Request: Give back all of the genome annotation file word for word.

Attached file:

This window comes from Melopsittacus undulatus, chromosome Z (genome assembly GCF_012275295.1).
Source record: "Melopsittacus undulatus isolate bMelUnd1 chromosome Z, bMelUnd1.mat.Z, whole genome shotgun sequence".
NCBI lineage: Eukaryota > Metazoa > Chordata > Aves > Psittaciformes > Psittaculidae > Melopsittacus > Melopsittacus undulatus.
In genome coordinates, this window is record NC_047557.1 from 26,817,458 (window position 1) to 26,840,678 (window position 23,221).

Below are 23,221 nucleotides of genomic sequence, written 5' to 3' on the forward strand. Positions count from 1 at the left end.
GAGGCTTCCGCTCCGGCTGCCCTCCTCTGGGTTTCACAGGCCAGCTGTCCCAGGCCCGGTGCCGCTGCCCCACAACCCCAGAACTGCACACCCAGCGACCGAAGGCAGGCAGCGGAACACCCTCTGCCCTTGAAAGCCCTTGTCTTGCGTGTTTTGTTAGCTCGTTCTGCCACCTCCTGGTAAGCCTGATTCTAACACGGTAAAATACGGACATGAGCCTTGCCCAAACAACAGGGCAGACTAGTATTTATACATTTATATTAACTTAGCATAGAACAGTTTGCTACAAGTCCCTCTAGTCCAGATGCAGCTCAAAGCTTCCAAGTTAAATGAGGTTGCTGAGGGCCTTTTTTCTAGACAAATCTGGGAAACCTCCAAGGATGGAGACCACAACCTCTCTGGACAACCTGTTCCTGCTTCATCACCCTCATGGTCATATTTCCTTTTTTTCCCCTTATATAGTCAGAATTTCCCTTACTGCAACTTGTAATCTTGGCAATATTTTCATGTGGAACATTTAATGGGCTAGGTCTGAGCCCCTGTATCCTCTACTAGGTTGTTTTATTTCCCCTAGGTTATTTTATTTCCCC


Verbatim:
This window comes from Melopsittacus undulatus, chromosome Z (genome assembly GCF_012275295.1).
Source record: "Melopsittacus undulatus isolate bMelUnd1 chromosome Z, bMelUnd1.mat.Z, whole genome shotgun sequence".
NCBI lineage: Eukaryota > Metazoa > Chordata > Aves > Psittaciformes > Psittaculidae > Melopsittacus > Melopsittacus undulatus.
In genome coordinates, this window is record NC_047557.1 from 26,817,458 (window position 1) to 26,840,678 (window position 23,221).

Below are 23,221 nucleotides of genomic sequence, written 5' to 3' on the forward strand. Positions count from 1 at the left end.
GAGGCTTCCGCTCCGGCTGCCCTCCTCTGGGTTTCACAGGCCAGCTGTCCCAGGCCCGGTGCCGCTGCCCCACAACCCCAGAACTGCACACCCAGCGACCGAAGGCAGGCAGCGGAACACCCTCTGCCCTTGAAAGCCCTTGTCTTGCGTGTTTTGTTAGCTCGTTCTGCCACCTCCTGGTAAGCCTGATTCTAACACGGTAAAATACGGACATGAGCCTTGCCCAAACAACAGGGCAGACTAGTATTTATACATTTATATTAACTTAGCATAGAACAGTTTGCTACAAGTCCCTCTAGTCCAGATGCAGCTCAAAGCTTCCAAGTTAAATGAGGTTGCTGAGGGCCTTTTTTCTAGACAAATCTGGGAAACCTCCAAGGATGGAGACCACAACCTCTCTGGACAACCTGTTCCTGCTTCATCACCCTCATGGTCATATTTCCTTTTTTTCCCCTTATATAGTCAGAATTTCCCTTACTGCAACTTGTAATCTTGGCAATATTTTCATGTGGAACATTTAATGGGCTAGGTCTGAGCCCCTGTATCCTCTACTAGGTTGTTTTATTTCCCCTAGGTTATTTTATTTCCCC